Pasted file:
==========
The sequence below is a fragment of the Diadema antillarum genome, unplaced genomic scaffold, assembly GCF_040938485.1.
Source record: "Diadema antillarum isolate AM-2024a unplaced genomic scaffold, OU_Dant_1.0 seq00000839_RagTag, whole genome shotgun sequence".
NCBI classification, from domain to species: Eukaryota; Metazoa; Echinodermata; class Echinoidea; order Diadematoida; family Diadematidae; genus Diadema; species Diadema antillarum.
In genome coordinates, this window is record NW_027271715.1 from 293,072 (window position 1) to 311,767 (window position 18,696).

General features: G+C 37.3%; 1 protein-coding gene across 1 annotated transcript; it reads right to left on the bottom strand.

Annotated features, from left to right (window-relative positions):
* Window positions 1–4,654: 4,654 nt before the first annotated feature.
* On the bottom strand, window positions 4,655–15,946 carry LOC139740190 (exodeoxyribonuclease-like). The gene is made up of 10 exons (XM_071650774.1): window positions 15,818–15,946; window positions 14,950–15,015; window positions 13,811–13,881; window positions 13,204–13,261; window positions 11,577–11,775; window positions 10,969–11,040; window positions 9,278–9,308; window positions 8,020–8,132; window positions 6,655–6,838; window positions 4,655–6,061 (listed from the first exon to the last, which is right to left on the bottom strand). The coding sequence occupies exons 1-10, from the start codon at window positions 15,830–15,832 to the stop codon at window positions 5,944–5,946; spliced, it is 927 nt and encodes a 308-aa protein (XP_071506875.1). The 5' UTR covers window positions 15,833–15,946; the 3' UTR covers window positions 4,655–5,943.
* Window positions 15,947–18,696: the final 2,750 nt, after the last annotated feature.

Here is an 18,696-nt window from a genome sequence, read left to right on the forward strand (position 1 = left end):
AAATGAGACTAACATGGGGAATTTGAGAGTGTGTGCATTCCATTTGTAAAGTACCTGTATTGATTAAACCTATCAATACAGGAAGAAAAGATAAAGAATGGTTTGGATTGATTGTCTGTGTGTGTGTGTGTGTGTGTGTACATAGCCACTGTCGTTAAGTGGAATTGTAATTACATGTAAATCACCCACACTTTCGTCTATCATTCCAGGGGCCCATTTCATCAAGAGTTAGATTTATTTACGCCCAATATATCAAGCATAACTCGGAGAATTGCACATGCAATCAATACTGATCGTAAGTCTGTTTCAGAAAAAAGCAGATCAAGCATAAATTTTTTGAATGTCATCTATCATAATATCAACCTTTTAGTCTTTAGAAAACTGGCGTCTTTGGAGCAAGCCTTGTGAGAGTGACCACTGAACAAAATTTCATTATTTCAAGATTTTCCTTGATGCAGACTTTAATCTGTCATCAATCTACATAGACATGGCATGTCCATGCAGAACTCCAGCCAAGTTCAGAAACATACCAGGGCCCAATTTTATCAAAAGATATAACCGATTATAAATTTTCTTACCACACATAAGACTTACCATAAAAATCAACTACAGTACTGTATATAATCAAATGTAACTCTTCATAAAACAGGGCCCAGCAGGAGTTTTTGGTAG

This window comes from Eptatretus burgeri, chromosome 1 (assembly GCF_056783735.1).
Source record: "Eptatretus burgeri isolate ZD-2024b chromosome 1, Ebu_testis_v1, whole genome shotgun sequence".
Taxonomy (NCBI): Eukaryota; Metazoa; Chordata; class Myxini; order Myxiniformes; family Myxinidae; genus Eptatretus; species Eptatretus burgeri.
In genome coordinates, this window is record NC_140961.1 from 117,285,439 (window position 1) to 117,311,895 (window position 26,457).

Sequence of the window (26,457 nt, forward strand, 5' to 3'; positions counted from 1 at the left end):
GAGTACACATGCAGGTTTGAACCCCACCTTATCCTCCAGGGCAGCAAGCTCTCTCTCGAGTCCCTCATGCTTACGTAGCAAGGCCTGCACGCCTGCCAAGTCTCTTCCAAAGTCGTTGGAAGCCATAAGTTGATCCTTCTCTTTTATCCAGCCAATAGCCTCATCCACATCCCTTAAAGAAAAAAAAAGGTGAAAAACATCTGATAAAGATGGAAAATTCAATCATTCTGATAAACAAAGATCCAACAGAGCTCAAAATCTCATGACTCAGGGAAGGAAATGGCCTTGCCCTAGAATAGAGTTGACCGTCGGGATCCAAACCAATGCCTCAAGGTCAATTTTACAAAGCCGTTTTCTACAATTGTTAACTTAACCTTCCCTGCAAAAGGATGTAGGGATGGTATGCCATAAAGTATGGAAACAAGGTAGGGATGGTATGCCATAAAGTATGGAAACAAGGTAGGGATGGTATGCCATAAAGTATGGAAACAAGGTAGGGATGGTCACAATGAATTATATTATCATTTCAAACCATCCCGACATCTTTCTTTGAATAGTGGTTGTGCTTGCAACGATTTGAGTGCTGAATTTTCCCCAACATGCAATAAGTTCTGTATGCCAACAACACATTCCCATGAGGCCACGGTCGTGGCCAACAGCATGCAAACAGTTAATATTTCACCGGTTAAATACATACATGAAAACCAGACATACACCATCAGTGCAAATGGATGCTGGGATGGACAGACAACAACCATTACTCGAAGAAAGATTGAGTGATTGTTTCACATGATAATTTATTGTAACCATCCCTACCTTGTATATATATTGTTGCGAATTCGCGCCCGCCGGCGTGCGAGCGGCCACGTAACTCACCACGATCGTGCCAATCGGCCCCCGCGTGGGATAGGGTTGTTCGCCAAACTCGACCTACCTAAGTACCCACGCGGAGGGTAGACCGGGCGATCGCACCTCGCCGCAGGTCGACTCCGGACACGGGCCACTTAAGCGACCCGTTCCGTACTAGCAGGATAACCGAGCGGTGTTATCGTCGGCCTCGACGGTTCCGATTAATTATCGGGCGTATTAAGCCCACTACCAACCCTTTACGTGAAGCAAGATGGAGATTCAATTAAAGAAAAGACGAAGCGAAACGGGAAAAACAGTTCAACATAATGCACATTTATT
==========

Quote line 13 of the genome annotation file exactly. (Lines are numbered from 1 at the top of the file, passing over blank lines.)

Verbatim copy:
Source record: "Eptatretus burgeri isolate ZD-2024b chromosome 1, Ebu_testis_v1, whole genome shotgun sequence".